Nicaragua Flag Mix-up Isn't Google's First Doodle Blunder
Google posted one of its beloved Doodles in honor of Nicaragua's independence day. Unfortunately it was an image of another country's flag.
Google's Doodles are known for commemorating big events. So when Google makes a mistake, it doesn't go unnoticed. (Video via Google)
Its most recent blunder involved Nicaragua's Doodle celebrating the country's independence. Far away, that looks like the country's flag but it's actually the flag of El Salvador. Oops!
We should note, El Salvador and Nicaragua have very similar flags — there are only a few minor differences in their coat of arms. And it doesn't help the two countries celebrate Independence day on the same day.
But Nicaraguans weren't too happy about the mistake, saying Google should have made sure it was the right flag.
And it turns out this flag mix-up isn't Google's first.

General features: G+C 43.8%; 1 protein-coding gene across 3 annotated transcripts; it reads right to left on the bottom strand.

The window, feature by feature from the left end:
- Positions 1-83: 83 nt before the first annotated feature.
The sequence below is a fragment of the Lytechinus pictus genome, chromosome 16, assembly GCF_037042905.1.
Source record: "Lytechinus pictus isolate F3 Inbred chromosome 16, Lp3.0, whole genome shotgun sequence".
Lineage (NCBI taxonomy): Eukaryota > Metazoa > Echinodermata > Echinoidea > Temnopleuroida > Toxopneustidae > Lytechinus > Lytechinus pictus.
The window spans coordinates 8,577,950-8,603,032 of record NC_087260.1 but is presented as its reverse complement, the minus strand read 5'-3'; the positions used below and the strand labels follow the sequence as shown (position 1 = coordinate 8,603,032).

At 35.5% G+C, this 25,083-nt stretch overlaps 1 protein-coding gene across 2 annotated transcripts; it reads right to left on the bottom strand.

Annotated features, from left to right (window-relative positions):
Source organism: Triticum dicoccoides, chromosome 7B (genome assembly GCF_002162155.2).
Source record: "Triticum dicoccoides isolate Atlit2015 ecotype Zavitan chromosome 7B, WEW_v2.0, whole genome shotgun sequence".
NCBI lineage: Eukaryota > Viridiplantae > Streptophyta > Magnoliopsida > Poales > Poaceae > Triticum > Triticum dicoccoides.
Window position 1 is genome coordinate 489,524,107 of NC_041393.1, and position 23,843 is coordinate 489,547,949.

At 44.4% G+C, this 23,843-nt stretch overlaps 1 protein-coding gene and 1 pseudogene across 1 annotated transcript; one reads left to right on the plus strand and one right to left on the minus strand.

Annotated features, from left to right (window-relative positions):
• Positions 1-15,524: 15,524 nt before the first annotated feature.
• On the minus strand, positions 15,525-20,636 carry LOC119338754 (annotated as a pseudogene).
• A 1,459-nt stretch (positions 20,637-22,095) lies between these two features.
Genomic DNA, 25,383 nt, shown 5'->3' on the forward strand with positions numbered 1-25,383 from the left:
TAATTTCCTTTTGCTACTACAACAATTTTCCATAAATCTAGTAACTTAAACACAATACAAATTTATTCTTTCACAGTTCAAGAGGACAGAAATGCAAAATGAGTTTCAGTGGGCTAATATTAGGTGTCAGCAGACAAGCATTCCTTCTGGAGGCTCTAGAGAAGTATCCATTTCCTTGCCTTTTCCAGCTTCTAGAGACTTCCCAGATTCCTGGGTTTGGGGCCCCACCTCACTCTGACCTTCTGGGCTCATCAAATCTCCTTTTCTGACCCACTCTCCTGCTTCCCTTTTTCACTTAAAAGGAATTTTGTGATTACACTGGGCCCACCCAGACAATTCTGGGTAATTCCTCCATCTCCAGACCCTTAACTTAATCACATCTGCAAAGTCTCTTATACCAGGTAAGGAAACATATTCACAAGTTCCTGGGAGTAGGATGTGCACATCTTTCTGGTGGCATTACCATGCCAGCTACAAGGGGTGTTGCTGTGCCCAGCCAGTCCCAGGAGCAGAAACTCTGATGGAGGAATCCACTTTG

In June, Google used Hungary's flag to celebrate Italy's Republic Day. And last year the company apologized on Twitter for using the Cameroon flag instead of Ghana's in a World Cup Doodle, saying, "We're not Ghana let it happen again." Spoke too soon.
And flags aren't the only things Google has gotten wrong. One Slate writer pointed out several astronomical mistakes in the Earth Day Doodle in 2013, writing "I do like this Doodle, but it’s like an itch I have to scratch: There are a few mistakes in it."
So why has Google made so many Doodle errors? The company says technical glitches are part of the problem.
That was Google's reason for accidentally uploading the wrong Doodle for the 70th anniversary of D-Day.
But sometimes mistakes also just happen — yes, even at Google. Jennifer Hom, a Doodle artist for Google, told Mashable, "[Google does] a lot of awesome things in terms of technology. But it's easy for users to forget that we’re real people, too. ... We're here to keep the fun in the company and make sure the users know that we’re alive." (Video via NBC)
This video includes images from C Records and Nightstallion, and music from Bensound / CC BY ND 3.0.
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